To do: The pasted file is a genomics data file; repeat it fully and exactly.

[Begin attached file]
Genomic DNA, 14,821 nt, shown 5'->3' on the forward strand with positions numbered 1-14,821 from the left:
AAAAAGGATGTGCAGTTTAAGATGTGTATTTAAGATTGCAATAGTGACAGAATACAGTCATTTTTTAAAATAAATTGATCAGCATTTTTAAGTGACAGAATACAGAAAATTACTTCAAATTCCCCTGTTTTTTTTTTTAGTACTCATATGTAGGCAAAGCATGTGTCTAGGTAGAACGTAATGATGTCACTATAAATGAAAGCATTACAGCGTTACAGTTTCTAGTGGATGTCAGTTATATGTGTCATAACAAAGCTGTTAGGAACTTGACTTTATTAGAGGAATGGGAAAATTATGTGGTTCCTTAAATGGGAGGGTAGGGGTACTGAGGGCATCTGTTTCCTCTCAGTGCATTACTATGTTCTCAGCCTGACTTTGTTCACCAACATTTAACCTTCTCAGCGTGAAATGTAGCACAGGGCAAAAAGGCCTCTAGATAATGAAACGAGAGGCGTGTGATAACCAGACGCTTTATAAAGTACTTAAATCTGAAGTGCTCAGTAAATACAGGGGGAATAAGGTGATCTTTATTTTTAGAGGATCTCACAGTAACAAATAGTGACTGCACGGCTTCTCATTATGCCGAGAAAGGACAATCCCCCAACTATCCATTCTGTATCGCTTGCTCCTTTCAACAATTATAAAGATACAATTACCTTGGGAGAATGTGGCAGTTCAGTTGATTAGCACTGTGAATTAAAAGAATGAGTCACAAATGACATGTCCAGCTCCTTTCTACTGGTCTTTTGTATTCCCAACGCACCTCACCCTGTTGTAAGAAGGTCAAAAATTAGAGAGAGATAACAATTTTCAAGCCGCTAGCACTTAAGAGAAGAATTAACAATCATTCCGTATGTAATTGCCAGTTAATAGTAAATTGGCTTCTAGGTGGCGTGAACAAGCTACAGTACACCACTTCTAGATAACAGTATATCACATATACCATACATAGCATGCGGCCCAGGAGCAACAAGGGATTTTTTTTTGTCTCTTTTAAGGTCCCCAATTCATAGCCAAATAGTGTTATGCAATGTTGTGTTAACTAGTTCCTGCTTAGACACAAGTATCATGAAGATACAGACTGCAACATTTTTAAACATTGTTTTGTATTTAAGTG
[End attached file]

Genomic DNA, 14,821 nt, shown 5'->3' on the forward strand with positions numbered 1-14,821 from the left:
AAAAAGGATGTGCAGTTTAAGATGTGTATTTAAGATTGCAATAGTGACAGAATACAGTCATTTTTTAAAATAAATTGATCAGCATTTTTAAGTGACAGAATACAGAAAATTACTTCAAATTCCCCTGTTTTTTTTTTTAGTACTCATATGTAGGCAAAGCATGTGTCTAGGTAGAACGTAATGATGTCACTATAAATGAAAGCATTACAGCGTTACAGTTTCTAGTGGATGTCAGTTATATGTGTCATAACAAAGCTGTTAGGAACTTGACTTTATTAGAGGAATGGGAAAATTATGTGGTTCCTTAAATGGGAGGGTAGGGGTACTGAGGGCATCTGTTTCCTCTCAGTGCATTACTATGTTCTCAGCCTGACTTTGTTCACCAACATTTAACCTTCTCAGCGTGAAATGTAGCACAGGGCAAAAAGGCCTCTAGATAATGAAACGAGAGGCGTGTGATAACCAGACGCTTTATAAAGTACTTAAATCTGAAGTGCTCAGTAAATACAGGGGGAATAAGGTGATCTTTATTTTTAGAGGATCTCACAGTAACAAATAGTGACTGCACGGCTTCTCATTATGCCGAGAAAGGACAATCCCCCAACTATCCATTCTGTATCGCTTGCTCCTTTCAACAATTATAAAGATACAATTACCTTGGGAGAATGTGGCAGTTCAGTTGATTAGCACTGTGAATTAAAAGAATGAGTCACAAATGACATGTCCAGCTCCTTTCTACTGGTCTTTTGTATTCCCAACGCACCTCACCCTGTTGTAAGAAGGTCAAAAATTAGAGAGAGATAACAATTTTCAAGCCGCTAGCACTTAAGAGAAGAATTAACAATCATTCCGTATGTAATTGCCAGTTAATAGTAAATTGGCTTCTAGGTGGCGTGAACAAGCTACAGTACACCACTTCTAGATAACAGTATATCACATATACCATACATAGCATGCGGCCCAGGAGCAACAAGGGATTTTTTTTTGTCTCTTTTAAGGTCCCCAATTCATAGCCAAATAGTGTTATGCAATGTTGTGTTAACTAGTTCCTGCTTAGACACAAGTATCATGAAGATACAGACTGCAACATTTTTAAACATTGTTTTGTATTTAAGTG